Chargers quarterback Justin Herbert (10) scrambles away from Denver Broncos inside linebacker Micah Kiser.
Chargers quarterback Justin Herbert (10) has been passing on a record pace, and his scrambling ability has helped too.
(Robert Gauthier/Los Angeles Times)

Farmer: If there’s a modern-day quarterback who reminds me of Elway it’s Patrick Mahomes, right down to that barrel chest and on-his-toes strut. Herbert’s just bigger and is so pure with his throwing motion, he reminds me a little of Carson Palmer. But I would point to a contemporary when making a Herbert comparison. He and Josh Allen are very similar, although Herbert is further along than Allen was in his second season.

First thoughts on Chargers at Las Vegas Raiders.

Klein: The traffic coming home from Vegas is going to be even tougher than usual.

Farmer: It’s tough to beat a team twice in a season, so that comes to mind, as the Chargers handled the Raiders at SoFi. Austin Ekeler had a good game in that 28-14 win, and the Raiders have to be concerned about him.

The NFL has added Saturday games to its final week, with Chiefs-Broncos and Cowboys-Eagles moved up a day. Season closes with Chargers and Raiders facing off.

Miller: I’m surprised the Chargers are field-goal favorites. Sure, they beat the Raiders by two touchdowns in Week 4, but that was so long ago that Jon Gruden was still Las Vegas’ coach. The Raiders have won three in a row — by two, four and three points. So they’ve been playing under tight conditions for a while now. They also are in a place no one thought they’d be at so many points this season when it would have been reasonable for them to completely unravel. These guys are survivors, and I’m sure they’re playing with more than a bit of belief.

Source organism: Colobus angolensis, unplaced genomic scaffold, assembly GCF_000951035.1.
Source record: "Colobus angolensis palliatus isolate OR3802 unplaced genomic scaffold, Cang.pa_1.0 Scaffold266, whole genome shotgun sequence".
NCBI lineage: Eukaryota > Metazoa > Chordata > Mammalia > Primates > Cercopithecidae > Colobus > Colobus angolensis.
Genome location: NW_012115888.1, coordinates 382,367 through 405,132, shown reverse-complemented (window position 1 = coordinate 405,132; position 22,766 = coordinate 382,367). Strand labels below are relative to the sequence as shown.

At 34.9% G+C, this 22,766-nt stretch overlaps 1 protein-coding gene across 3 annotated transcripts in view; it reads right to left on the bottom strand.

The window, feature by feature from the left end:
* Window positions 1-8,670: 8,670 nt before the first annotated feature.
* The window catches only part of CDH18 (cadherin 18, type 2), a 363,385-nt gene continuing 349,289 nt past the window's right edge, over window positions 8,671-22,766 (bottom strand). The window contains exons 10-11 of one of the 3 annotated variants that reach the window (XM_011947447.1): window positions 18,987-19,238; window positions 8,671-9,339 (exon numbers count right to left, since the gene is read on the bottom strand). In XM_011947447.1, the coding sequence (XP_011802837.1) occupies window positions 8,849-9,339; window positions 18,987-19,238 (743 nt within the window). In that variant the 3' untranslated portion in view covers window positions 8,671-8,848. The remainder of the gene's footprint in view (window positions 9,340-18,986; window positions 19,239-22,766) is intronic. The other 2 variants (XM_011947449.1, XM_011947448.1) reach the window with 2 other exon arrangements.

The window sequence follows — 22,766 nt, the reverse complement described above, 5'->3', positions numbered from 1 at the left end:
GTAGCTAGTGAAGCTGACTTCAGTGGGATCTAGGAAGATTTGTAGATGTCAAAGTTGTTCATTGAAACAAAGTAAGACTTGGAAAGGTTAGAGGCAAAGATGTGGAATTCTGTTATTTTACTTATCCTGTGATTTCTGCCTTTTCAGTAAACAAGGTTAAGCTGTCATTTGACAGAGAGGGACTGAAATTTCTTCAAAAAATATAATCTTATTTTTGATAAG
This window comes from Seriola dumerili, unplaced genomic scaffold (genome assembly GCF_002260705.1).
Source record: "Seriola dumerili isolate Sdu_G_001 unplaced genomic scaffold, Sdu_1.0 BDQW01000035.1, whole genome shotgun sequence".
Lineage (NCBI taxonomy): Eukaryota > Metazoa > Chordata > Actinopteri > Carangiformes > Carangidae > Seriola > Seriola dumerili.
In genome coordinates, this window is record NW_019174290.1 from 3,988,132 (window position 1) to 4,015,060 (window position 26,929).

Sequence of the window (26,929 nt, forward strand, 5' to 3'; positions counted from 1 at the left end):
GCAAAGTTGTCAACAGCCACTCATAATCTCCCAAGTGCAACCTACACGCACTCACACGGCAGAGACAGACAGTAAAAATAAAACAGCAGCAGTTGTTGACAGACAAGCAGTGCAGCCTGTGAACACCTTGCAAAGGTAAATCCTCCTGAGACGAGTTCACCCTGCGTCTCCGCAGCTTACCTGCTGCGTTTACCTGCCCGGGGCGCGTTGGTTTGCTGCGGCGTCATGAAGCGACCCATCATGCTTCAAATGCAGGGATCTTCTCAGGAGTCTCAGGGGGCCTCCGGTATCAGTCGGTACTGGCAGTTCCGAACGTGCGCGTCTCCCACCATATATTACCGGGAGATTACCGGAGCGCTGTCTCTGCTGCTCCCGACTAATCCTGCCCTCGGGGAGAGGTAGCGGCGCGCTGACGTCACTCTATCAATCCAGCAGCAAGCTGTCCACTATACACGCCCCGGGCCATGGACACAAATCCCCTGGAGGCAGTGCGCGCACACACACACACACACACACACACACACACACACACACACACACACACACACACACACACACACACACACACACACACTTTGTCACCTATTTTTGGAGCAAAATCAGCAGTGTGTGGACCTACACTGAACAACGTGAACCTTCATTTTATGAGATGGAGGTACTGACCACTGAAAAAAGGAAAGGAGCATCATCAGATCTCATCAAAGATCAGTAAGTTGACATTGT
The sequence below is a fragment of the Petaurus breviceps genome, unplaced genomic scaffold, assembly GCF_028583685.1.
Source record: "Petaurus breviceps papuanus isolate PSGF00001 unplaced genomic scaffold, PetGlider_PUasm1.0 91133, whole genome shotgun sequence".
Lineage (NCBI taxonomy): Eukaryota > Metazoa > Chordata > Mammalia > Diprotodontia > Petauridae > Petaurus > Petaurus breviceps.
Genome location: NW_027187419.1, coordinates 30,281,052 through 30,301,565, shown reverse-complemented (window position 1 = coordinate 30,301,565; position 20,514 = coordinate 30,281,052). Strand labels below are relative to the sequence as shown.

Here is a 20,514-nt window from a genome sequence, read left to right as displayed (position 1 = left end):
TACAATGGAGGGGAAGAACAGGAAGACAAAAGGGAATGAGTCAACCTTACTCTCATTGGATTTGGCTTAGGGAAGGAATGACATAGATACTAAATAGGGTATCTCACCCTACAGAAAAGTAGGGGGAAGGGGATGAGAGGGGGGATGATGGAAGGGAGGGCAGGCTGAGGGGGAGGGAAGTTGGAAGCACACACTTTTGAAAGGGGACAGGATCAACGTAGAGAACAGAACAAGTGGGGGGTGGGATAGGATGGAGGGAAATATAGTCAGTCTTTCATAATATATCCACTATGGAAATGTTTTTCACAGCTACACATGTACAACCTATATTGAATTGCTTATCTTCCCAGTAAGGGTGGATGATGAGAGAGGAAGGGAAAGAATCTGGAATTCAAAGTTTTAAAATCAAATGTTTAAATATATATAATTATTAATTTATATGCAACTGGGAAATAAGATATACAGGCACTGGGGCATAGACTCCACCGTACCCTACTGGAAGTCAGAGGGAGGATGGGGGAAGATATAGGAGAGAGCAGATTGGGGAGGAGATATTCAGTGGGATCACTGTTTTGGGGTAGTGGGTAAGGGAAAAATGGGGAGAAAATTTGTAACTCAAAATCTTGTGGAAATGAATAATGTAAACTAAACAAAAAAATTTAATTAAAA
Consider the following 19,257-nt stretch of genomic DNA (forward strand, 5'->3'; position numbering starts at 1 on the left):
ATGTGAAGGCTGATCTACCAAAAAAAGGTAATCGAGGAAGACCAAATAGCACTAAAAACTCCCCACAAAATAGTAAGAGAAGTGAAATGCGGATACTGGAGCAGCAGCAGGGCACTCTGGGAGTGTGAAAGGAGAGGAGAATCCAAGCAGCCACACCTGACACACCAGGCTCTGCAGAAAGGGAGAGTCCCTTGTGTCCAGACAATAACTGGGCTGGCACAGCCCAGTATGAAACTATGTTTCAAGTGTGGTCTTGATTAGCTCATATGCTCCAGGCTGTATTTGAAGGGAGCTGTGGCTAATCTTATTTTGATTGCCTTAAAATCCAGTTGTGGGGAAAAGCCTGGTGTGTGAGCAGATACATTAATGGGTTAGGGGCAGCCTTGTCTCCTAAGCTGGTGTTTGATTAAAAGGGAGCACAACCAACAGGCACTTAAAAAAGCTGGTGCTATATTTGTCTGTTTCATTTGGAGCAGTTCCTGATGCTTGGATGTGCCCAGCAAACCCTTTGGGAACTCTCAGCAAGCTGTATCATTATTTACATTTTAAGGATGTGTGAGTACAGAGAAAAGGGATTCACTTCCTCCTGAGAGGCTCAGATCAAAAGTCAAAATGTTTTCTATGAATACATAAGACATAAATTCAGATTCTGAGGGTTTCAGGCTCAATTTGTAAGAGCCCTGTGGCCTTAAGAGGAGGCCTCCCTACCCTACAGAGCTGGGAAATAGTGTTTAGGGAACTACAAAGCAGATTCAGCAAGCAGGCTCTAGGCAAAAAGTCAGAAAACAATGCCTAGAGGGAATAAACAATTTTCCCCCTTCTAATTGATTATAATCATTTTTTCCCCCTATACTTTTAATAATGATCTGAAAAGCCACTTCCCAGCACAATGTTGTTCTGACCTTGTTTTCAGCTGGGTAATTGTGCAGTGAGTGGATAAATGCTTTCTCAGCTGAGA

The 49ers have beaten the Rams five in a row, last losing in December 2018 in L.A. Will it become six?

Klein: Kyle Shanahan, Sean McVay’s friend and mentor, also has become McVay’s nemesis. The odds have to be in McVay’s favor, right? If the Rams win Sunday, McVay will be thrilled to have won the NFC West title. And relieved to finally beat Shanahan again.

Farmer: I think the Rams are going to snap that slide, especially if Trey Lance is playing quarterback for the 49ers. There’s too much on the line for the Rams to gag at home.


Advertisement